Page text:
22 November 2014

Up the street

Not long after we moved here, a little cafe opened up at the end of our street (featured above).
In the weeks before they opened we would pass regularly on our way to the local shop, on the way to the pool, on the way to take the recycling, on the way to basketball ( so in essence all the time).
The owners happen to have dogs, a big sweet black one and a chocolate brown lab who without fail offered a tail wagging-straining-the leash greeting every time. Always ready for some petting and attention. Being that my kids love dogs (and we have yet to get one of our own) , we had the pleasure of petting these dogs regularly and as a result often ended up talking with the owners and their families and friends who were helping with the refurbishing of old doors, windows, tables and chairs, painting of awnings, etc. as the setting up of the cafe was underway. So it was very nice to see it finally open its doors, ohhh the temptation-  homemade fresh crossaints just a few doors away!
It has a warm inviting glow and a I like the subdued blue grey palat of the inside.  Thus far it has been a success ever since the moment the doors first opened! The owners are three friendly fathers from the neighborhood. So if you happen to be in the Vesturbær area do give it a try, it is a stones
throw from the pool and across the street from the beloved little Melabuðin Shop.

19 November 2014

Icelandic Clothing

Today for you, some Nordic clothing inspiration from a few of the local Icelandic brands. 
*The links in orange below will take you to their home sites. 

A few to start with, more in a later post...perhaps I will have to share a bit of the other Scandinavian brands that you find here, as they are new to those of us coming from Southern Europe. 

17 November 2014

The transition

Life in Iceland is a HUGE shift from Malta, in so many ways. 
I admit the knowledge that it would be a significant change for the children worried me for weeks before we left, how would the children take it, would they adjust....would they blame us and miss home every minute of every day? Would they wish for their grandparents ( so much a part of our day to day life in Malta), and their friends? would they long for the heat and sun? Their house? ( and toys?). We came with one suitcase each.  Left all the rest behind. Somehow I was convinced in my mind  that regardless of the difficulties we would surely face, it would be something positive for the children in the long run ( even in the face of some doubtful friends and family members),  who questioned the move, the children's schooling would suffer etc.

I am here to tell you, now that we have been here  almost five months, that from the very start it has been a surprisingly smooth and wonderful( in every sense of the word) transition. The children ( ages 10, 9, 7 and 2) have made such a swift and easy transition that my husband and I were truly amazed. They are all thriving in such a clear way, that we have already been confirmed in our decision to move here ( for a year), they are happy in the local school, confident, independent ( in a way they never could have been in Malta) and picking up the language very quickly. They are so chipper and free spirited, and with friends they can call on (and who show up almost daily after school to play). We were lucky that  the neighbourhood we live in is very family friendly, kids everywhere, parks down the street, natural geothermic pools at the end of the block and an easy 15 min walk to the center of Reykjavik.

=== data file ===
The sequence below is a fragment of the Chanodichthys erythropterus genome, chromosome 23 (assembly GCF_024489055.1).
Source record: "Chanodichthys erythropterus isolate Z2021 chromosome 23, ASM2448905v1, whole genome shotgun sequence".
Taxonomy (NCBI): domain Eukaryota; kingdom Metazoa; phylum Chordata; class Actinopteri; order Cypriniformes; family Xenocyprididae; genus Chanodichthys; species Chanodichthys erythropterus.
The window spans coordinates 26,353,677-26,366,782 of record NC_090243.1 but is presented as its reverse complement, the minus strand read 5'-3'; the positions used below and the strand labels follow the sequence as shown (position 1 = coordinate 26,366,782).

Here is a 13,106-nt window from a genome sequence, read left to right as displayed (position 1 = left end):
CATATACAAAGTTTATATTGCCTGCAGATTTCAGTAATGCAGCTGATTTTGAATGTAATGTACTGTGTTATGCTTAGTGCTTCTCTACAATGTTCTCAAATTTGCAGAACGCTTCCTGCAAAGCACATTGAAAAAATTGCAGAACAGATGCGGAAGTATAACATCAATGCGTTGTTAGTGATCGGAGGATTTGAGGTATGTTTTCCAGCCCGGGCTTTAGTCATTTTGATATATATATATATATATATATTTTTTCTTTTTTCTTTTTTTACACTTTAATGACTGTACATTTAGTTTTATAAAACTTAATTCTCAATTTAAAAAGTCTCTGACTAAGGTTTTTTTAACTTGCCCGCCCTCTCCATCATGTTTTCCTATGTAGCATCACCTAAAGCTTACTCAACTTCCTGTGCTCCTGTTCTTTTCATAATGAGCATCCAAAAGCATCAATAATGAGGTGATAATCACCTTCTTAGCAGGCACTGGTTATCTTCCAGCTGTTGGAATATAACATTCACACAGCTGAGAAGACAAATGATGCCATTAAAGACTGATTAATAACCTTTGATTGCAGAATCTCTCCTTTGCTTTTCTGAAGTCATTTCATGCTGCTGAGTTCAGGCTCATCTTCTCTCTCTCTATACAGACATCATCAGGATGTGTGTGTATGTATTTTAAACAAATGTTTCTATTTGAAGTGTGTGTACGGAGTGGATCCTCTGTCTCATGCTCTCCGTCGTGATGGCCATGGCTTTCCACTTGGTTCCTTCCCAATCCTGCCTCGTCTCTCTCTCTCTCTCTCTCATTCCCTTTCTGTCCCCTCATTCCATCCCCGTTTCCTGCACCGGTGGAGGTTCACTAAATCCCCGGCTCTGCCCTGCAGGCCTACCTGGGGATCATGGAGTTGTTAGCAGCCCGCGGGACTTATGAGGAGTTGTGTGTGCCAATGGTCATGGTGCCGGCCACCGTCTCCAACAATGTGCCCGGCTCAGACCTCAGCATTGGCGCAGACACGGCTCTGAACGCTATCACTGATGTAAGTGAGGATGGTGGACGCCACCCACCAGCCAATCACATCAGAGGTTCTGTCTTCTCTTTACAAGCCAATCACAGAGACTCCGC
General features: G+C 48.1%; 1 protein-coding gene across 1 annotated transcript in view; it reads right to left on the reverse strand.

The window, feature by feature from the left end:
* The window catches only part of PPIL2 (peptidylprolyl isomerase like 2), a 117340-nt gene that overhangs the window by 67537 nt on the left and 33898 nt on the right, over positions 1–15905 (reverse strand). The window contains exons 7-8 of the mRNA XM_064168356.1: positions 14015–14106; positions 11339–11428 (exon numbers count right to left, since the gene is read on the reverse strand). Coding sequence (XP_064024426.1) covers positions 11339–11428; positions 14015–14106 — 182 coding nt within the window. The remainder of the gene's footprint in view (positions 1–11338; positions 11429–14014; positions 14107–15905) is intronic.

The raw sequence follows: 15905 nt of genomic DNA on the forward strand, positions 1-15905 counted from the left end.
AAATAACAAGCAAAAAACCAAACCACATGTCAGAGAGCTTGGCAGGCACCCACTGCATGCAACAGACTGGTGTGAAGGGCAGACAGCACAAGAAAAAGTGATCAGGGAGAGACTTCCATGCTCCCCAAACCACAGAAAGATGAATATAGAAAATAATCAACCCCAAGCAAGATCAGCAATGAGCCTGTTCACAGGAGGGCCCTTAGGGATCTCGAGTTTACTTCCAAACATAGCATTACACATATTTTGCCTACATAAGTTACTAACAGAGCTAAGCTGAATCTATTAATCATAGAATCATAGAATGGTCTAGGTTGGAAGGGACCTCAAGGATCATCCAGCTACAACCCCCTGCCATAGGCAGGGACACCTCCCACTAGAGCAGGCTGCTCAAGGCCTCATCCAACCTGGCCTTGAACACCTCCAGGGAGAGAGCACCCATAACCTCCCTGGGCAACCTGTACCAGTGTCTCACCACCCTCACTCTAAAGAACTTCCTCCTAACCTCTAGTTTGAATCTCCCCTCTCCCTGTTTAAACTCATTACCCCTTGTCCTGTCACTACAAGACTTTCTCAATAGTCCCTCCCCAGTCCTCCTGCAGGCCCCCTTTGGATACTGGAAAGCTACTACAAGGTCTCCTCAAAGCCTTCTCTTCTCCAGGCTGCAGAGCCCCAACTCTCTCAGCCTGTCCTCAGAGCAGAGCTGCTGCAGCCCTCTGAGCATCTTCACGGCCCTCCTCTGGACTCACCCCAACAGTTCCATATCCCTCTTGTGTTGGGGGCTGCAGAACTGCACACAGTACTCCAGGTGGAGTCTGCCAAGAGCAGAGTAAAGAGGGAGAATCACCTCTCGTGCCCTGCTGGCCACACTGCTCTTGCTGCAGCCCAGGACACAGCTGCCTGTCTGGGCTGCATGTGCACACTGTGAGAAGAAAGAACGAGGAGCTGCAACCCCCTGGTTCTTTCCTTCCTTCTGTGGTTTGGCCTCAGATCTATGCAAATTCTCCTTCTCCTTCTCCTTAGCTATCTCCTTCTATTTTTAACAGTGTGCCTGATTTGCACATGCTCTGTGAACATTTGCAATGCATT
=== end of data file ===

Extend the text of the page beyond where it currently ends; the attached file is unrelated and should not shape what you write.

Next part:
I think we were lucky when we found this sabbatical home swap. 
The local school ( which the children attend) is at the end of our street.

My husband and I too have been surprised by how quickly we felt at home here, have made friends and fallen into a gentle routine. Bike rides by the sea to work replaced daily traffic jams. Clean air and wide quiet streets. Kids walking on their own to friends houses, to basketball practise or the local shop for milk. Reykjavik feels like a very safe place, and the approach to children very loving but free, kids are allowed to play and really be kids. There are no annual exams for elementary or middle school children here, very little homework and there are cooked- on the premise healthy lunches every day, (fish and potatoes for example ). A far cry from the exam oriented very serious and not so creative quality of schools in Malta.  so far it seems there is in addition to the usual subjects of science, math, literacy, history, and study of world religions, textiles, cooking, woodworking, art and music. Music interwoven throughout actually. 
So many things have been an eye opening shift for us as parents.
Iceland may be small in population ( less than Malta!) but this island too is very rich in culture, history and nature and I won't even go into the love of books and high rate of authors here or musical talent. 
It is indeed a special place and we are enjoying our time here.
So any of you out there who are thinking of making a leap to a different land, kids in tow, consider doing it. It is bonding as a family and such a rich adventure to have as memories for the future. 
Have already probably said more than enough so I will end here.
May your mid November days be healthy and hopeful.

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